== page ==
user_4972's Blog

02 Nov 2015

Confederate Currency

| user_4972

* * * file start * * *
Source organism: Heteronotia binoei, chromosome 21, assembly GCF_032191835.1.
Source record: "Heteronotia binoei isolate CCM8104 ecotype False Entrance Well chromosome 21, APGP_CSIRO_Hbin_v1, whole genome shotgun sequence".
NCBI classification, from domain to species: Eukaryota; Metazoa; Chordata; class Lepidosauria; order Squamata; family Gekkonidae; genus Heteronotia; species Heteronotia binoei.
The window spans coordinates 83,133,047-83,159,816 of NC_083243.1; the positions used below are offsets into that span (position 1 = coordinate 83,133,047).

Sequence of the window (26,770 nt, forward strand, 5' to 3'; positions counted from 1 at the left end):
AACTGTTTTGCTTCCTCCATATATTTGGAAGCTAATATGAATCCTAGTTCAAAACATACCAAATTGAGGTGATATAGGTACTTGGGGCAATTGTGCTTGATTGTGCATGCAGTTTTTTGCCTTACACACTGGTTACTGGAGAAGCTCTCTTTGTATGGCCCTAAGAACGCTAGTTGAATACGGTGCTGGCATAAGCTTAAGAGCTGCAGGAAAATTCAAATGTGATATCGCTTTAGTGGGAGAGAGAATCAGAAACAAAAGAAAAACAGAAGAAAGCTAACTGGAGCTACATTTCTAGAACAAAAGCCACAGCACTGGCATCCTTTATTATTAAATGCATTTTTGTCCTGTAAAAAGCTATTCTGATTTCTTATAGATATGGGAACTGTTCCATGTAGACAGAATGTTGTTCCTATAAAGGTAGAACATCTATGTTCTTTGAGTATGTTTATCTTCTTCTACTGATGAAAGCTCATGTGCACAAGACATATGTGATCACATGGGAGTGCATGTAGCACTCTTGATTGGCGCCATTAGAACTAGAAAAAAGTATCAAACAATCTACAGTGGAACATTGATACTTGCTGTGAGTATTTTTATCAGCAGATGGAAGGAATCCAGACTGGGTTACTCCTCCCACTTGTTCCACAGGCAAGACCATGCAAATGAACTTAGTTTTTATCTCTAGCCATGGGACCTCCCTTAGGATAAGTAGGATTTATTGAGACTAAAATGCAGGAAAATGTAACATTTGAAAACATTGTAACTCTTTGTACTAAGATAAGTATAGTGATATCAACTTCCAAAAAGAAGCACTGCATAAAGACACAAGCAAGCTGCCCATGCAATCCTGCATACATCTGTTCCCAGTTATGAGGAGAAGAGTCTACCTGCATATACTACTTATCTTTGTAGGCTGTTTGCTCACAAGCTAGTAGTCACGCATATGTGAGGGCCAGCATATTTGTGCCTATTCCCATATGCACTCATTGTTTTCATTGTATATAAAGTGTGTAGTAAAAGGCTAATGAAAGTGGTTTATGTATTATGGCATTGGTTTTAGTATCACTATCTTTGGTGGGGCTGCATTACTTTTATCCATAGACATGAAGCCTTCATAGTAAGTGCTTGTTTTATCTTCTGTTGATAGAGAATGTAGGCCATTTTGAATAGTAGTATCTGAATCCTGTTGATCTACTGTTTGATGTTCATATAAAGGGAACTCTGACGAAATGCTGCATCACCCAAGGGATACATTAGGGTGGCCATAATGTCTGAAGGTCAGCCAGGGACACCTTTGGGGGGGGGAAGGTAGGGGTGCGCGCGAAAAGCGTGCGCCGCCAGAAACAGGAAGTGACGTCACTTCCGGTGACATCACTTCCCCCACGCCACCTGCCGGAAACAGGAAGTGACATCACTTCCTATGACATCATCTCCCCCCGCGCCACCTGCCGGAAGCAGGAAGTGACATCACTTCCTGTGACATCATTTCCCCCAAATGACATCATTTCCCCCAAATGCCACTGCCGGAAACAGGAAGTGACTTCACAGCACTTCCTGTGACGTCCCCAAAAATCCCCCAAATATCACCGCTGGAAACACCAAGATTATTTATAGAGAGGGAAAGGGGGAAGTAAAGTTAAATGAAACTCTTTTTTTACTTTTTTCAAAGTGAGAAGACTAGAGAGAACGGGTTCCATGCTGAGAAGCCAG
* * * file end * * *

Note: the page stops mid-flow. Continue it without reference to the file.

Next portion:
The Confederate States of America was country formed in the south United States of America. It was short lived and unrecognized. The President of the Confederacy was Jefferson Davis, the largest opponent of Abraham Lincoln. Separating itself from the union the Confederacy created its own currency, the Confederate Dollar. The dollar was in the beginning worth about the same as the United States Dollar. However this was short lived and most notes said 'Two years after the ratification of peace between the Confederate States of America and the United States of America', meaning that they had nothing to back it up and were hoping to have it by at least two years after winning the war. This was not a good thing and the notes rapidly lost value and use. The Confederate Dollar was printed almost exclusively to paper, but a few confederate half dollars were produced too, but had their dies slashed and unavailable to make more. Today you can buy coins minted with the slashed die for about twenty thousand United States Dollars. The paper notes are available but are not common. I recently picked up an eighteen sixty four edition of the Confederate ten dollar bill for twenty dollars, far less than the average price for one. The confederate dollar has a bad reputation and it not a favorite among collectors. There are many more copies than legitimate notes. The easiest way to find a copy is if it says facsimile on the back. The other way is that the composition of metal in the ink on the notes caused them to turn toa brown color. I find it interesting that they are each hand signed and numbered.Many states and banks issued their own copies and special versions of notes. Their are many different styles of notes from all different colors. This series is becoming harder and harder to find quality notes. This era led to some interesting notes in the United States of America as well. In fact some United States notes from the period cost even more than the Confederate counterparts. This era is one of the most influential part of North American Numismatic history, bringing change tothe United States and Canada. Many people, such as I, find this era one of the most attractive times to collect currency from. If you find this interesting check out my article about America's first small cents.

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